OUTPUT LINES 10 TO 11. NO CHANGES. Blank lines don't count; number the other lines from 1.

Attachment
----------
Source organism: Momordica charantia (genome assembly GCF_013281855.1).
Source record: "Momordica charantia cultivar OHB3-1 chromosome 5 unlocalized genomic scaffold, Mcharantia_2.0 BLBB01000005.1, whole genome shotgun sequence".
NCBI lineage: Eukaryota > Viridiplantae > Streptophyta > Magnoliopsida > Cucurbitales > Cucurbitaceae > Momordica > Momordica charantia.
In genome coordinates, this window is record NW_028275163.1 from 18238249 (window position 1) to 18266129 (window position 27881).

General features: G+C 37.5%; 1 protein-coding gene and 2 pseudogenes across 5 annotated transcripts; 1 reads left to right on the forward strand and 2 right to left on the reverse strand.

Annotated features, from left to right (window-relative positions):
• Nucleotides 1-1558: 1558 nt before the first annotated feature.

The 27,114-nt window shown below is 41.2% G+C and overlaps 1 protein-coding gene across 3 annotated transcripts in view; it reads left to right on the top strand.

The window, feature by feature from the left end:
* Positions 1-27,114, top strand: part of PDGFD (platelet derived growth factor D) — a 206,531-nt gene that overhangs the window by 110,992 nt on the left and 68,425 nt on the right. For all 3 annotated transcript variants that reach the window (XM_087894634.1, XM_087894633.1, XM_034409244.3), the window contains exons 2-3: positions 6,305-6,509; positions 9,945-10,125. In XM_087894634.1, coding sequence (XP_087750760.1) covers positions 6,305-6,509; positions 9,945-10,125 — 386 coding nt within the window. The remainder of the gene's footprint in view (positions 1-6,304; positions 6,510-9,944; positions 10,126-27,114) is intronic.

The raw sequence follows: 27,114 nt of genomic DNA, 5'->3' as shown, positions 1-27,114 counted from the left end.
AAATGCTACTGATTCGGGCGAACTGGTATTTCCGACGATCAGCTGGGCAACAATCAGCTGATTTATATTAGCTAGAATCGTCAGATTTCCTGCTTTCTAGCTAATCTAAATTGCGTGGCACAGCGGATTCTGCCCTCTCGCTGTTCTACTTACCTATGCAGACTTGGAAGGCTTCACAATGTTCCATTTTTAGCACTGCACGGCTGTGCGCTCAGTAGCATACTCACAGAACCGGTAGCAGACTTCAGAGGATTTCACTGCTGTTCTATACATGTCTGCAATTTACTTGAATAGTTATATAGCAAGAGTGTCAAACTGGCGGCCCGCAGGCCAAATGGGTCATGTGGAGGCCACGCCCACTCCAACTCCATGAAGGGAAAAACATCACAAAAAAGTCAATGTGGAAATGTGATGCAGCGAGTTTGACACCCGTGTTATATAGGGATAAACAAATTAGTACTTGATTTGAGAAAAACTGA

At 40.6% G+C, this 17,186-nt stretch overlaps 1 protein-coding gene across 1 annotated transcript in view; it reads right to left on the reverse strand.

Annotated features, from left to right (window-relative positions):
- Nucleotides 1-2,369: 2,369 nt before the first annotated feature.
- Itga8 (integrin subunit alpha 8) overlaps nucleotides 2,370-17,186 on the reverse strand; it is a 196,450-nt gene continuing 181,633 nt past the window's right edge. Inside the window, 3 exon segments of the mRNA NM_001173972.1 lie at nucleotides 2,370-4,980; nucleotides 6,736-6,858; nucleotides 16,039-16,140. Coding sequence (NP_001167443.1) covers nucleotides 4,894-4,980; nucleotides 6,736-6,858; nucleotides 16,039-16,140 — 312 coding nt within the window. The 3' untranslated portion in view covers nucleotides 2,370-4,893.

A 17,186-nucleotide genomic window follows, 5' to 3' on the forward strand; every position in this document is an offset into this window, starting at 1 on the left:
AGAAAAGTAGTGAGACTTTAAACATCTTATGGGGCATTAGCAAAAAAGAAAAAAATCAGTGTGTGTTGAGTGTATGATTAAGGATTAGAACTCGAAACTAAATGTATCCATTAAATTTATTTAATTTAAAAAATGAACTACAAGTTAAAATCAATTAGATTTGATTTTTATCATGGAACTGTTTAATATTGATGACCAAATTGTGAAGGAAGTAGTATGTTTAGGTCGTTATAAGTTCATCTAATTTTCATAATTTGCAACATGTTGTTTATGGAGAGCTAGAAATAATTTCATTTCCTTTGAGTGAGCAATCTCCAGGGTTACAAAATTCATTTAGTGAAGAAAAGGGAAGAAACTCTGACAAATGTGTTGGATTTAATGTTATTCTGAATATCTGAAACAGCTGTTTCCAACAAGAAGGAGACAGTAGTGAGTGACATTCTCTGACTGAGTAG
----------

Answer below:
* Positions 1-27,114, top strand: part of PDGFD (platelet derived growth factor D) — a 206,531-nt gene that overhangs the window by 110,992 nt on the left and 68,425 nt on the right. For all 3 annotated transcript variants that reach the window (XM_087894634.1, XM_087894633.1, XM_034409244.3), the window contains exons 2-3: positions 6,305-6,509; positions 9,945-10,125. In XM_087894634.1, coding sequence (XP_087750760.1) covers positions 6,305-6,509; positions 9,945-10,125 — 386 coding nt within the window. The remainder of the gene's footprint in view (positions 1-6,304; positions 6,510-9,944; positions 10,126-27,114) is intronic.

The raw sequence follows: 27,114 nt of genomic DNA, 5'->3' as shown, positions 1-27,114 counted from the left end.